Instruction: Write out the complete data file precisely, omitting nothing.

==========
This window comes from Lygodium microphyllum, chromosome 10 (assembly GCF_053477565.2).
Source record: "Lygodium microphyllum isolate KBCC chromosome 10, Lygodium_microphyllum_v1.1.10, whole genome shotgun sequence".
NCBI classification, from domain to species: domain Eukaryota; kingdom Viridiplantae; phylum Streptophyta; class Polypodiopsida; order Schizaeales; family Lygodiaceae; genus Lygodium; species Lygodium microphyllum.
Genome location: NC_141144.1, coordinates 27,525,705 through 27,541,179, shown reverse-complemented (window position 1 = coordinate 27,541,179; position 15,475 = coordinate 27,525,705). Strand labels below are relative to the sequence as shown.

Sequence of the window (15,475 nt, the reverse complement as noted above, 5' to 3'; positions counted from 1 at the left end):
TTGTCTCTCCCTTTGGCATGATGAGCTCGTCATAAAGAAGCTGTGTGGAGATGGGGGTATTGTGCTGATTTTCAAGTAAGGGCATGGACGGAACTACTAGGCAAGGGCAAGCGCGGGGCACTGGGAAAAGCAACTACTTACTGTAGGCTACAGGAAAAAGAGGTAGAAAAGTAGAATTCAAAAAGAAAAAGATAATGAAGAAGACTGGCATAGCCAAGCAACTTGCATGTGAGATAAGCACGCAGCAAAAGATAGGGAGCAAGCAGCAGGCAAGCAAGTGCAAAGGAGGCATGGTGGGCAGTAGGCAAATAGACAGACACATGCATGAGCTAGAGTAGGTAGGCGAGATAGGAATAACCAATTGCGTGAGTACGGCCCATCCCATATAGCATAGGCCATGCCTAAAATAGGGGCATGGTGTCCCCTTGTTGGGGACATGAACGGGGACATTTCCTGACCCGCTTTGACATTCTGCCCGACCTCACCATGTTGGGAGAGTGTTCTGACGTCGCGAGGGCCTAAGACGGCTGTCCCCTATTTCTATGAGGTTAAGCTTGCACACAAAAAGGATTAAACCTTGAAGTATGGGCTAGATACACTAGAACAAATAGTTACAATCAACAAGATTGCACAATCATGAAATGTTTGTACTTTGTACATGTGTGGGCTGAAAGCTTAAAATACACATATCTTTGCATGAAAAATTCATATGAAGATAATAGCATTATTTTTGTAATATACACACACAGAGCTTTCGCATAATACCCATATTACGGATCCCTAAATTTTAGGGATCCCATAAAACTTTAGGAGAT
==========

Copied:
This window comes from Lygodium microphyllum, chromosome 10 (assembly GCF_053477565.2).
Source record: "Lygodium microphyllum isolate KBCC chromosome 10, Lygodium_microphyllum_v1.1.10, whole genome shotgun sequence".
NCBI classification, from domain to species: domain Eukaryota; kingdom Viridiplantae; phylum Streptophyta; class Polypodiopsida; order Schizaeales; family Lygodiaceae; genus Lygodium; species Lygodium microphyllum.
Genome location: NC_141144.1, coordinates 27,525,705 through 27,541,179, shown reverse-complemented (window position 1 = coordinate 27,541,179; position 15,475 = coordinate 27,525,705). Strand labels below are relative to the sequence as shown.

Sequence of the window (15,475 nt, the reverse complement as noted above, 5' to 3'; positions counted from 1 at the left end):
TTGTCTCTCCCTTTGGCATGATGAGCTCGTCATAAAGAAGCTGTGTGGAGATGGGGGTATTGTGCTGATTTTCAAGTAAGGGCATGGACGGAACTACTAGGCAAGGGCAAGCGCGGGGCACTGGGAAAAGCAACTACTTACTGTAGGCTACAGGAAAAAGAGGTAGAAAAGTAGAATTCAAAAAGAAAAAGATAATGAAGAAGACTGGCATAGCCAAGCAACTTGCATGTGAGATAAGCACGCAGCAAAAGATAGGGAGCAAGCAGCAGGCAAGCAAGTGCAAAGGAGGCATGGTGGGCAGTAGGCAAATAGACAGACACATGCATGAGCTAGAGTAGGTAGGCGAGATAGGAATAACCAATTGCGTGAGTACGGCCCATCCCATATAGCATAGGCCATGCCTAAAATAGGGGCATGGTGTCCCCTTGTTGGGGACATGAACGGGGACATTTCCTGACCCGCTTTGACATTCTGCCCGACCTCACCATGTTGGGAGAGTGTTCTGACGTCGCGAGGGCCTAAGACGGCTGTCCCCTATTTCTATGAGGTTAAGCTTGCACACAAAAAGGATTAAACCTTGAAGTATGGGCTAGATACACTAGAACAAATAGTTACAATCAACAAGATTGCACAATCATGAAATGTTTGTACTTTGTACATGTGTGGGCTGAAAGCTTAAAATACACATATCTTTGCATGAAAAATTCATATGAAGATAATAGCATTATTTTTGTAATATACACACACAGAGCTTTCGCATAATACCCATATTACGGATCCCTAAATTTTAGGGATCCCATAAAACTTTAGGAGAT